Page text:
Mar 27, 2012
Saint Vitus - Lillie: F-65 ...
Now with that out-of-the-way, it has to be noted that 'Lillie: F-65' is a no-nonsense Saint Vitus album and they deliver exactly what the Vitus fan wants to hear from them. There is no bending of their sound, not much experimentation but fans wouldn't want it any other way. Dave Chandler's guitar sound is intact still after all these years; he still has that abrasive, nasty sound and Wino's vocals are as expressive and as down to earth as ever. Scott “Wino” Weinrich is one of the most charismatic artists to emerge from the doom scene and the vocals on this album drive that point home even further. As well as some of the best vocals that Wino has ever delivered, lyrically this has the best lyrics ever put down onto a Saint Vitus album. Songs like 'The Bleeding Ground' where Wino tells stories about secret Government drug testing is just one example of the totally captivating lyrical approach that album has to offer.
The album starts off in typical Saint Vitus doomed dirge style with 'Let Them Fall' Vocals follow the riffs or is it the other way around, either way it is simple, straight-forward stuff but that is what you want to hear, right? The riffing is depressing and kind of morose and the vocal style is one of pure pain but the song itself seems a bit underdone at just four minutes. It is hardly a dud track but it is still a rather under-whelming opening track. 'The Bleeding Ground' follows and there is a rise in songwriting quality. Musically, it is Vitus at their best and features easily the best lyrics on the album. It has a classic start-stop arrangement which is something they nailed so well back on the 'Born Too Late' album in 1986. The guitar work is also some of Chandler's finest; even finding time to add some rare melodic touches to the track. 'The Bleeding Ground' is a major highlight and will be for many people, the best track on 'Lillie: F-65.'
Just 10 minutes into the album and they go into a short instrumental titled 'Vertigo' and it is again surprisingly melodic but it acts as the perfect lead in to the next track 'Blessed Night.' Seeing as this track has been played live for at least a year already, the track already seems like an old friend. The track highlights how well drummer Henry Vasquez has fitted into the band. The Blood Of The Sun drummer is of course a very skilled drummer capable of dynamic drum rolls and classic 70's styled drumming perfection but he can also do the basic, stripped down doom approach with ease too and his drumming shines on 'Lillie F-65.' Now as much as this album is a morose dark affair, it is not till you get to 'The Waste of Time' that the album goes full-tilt doom. This track is about as 'bleak' as Saint Vitus gets and it signals a shift into darker, more depressing realms of doom metal for the rest of the album. The album's second half in my opinion is far stronger than the first and far more atmospheric and it also supplies the best two tracks of 'Lillie: F-65' starting with 'The Waste of Time.'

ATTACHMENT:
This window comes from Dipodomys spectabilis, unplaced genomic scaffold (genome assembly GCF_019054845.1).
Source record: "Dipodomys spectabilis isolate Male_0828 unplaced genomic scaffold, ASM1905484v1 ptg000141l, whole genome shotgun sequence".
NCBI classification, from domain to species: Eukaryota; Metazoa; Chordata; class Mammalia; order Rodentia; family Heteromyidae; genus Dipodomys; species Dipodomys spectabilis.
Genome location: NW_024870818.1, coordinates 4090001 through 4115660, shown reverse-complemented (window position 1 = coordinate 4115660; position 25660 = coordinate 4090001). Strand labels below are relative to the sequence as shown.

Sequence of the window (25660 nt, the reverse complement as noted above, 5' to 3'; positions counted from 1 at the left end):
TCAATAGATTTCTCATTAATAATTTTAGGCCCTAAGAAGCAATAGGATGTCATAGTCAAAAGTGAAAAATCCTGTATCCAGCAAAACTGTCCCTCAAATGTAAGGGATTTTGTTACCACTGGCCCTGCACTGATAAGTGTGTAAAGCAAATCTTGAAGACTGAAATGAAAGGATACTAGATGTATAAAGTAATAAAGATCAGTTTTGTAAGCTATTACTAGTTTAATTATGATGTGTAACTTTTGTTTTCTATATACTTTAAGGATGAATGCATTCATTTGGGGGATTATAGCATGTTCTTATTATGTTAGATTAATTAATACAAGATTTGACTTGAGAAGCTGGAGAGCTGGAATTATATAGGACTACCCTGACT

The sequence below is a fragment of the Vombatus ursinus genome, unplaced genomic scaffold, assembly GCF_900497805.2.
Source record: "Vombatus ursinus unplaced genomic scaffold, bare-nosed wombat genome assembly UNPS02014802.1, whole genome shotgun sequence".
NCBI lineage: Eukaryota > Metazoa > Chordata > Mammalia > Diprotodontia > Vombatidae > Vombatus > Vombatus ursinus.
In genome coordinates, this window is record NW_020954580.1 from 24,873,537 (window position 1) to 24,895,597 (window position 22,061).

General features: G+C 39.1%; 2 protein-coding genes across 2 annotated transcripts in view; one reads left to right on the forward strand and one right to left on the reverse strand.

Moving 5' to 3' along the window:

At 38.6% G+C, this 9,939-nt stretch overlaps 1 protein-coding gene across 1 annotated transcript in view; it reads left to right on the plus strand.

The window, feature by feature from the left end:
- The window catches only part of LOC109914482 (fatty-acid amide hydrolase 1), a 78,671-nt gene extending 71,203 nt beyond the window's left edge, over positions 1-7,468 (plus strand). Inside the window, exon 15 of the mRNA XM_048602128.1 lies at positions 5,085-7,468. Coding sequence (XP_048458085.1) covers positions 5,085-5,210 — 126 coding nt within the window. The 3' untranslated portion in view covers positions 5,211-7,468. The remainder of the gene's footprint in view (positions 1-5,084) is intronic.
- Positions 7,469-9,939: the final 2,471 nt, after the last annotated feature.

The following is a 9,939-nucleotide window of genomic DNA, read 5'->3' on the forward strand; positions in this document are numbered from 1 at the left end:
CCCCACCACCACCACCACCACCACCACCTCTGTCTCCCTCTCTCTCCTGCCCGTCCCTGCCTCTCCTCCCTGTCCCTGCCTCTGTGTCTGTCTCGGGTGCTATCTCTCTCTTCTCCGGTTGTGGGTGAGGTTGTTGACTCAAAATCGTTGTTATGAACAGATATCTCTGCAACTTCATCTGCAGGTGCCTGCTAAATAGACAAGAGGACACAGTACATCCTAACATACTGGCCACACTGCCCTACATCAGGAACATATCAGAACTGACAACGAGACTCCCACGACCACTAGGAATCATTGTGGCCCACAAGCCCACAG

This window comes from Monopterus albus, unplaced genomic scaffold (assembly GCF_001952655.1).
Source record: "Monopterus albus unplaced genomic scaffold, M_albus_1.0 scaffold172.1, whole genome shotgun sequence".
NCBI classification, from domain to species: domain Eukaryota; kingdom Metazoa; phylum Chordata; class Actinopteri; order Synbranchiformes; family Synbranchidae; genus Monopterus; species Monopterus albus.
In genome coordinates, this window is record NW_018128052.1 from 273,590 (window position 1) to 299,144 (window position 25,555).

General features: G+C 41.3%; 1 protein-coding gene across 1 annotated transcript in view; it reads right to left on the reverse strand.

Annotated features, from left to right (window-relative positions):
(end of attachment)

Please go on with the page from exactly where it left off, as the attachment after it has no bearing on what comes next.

'The Waste Of Time' bleeds into 'Dependence' and it has taken a while but finally the band is running at the peak of its powers. 'Dependence' is a complete Vitus track with all the elements that make Saint Vitus such a much-loved band including a sabbathian passage towards the end of the track. It has the screeching guitar work of Chandler and the downtrodden but down to earth vibe and is classic Vitus material and a great way to end the album. I say end because there is one more track but I honestly find it close to un-listenable. It is basically Dave Chandler trying to destroy the eardrums of listeners and doing a pretty good job of it but it is also mundane to listen to. I dig Dave's guitar work as much as any dedicated Saint Vitus listener but this instrumental outro piece just seems pointless and self-indulgent; especially when the album is already too short as it is. Wasting 3 minutes of playing time on a track of a guitarist getting his rocks off might be interesting for one or two spins but after that, it becomes pure "skip" material.
The production on 'Lillie F-65' by T. Dallas Reed is great and while it lacks the charm of Born Too Late or Die Healing; it is technically the best mix the band has ever had on an album. The first half of the album is half great, half ordinary but even the ordinary passages are still better than most other bands. The second half of the album is where the release really shines apart from the time-wasting noise-fest that closes the album. 'Lillie F-65' is good but underdone, way too short and has a couple of less than spectacular tracks so it is far from perfect. For Saint Vitus fans like myself, it is still highly recommended but for other people not sold on Saint Vitus, this won't go changing your mind on the band. I rate the quality of this album in the middle of their catalog of recordings. It is far from the worse but not close to the best but it will end up near the top of 2012 album list regardless......8/10.
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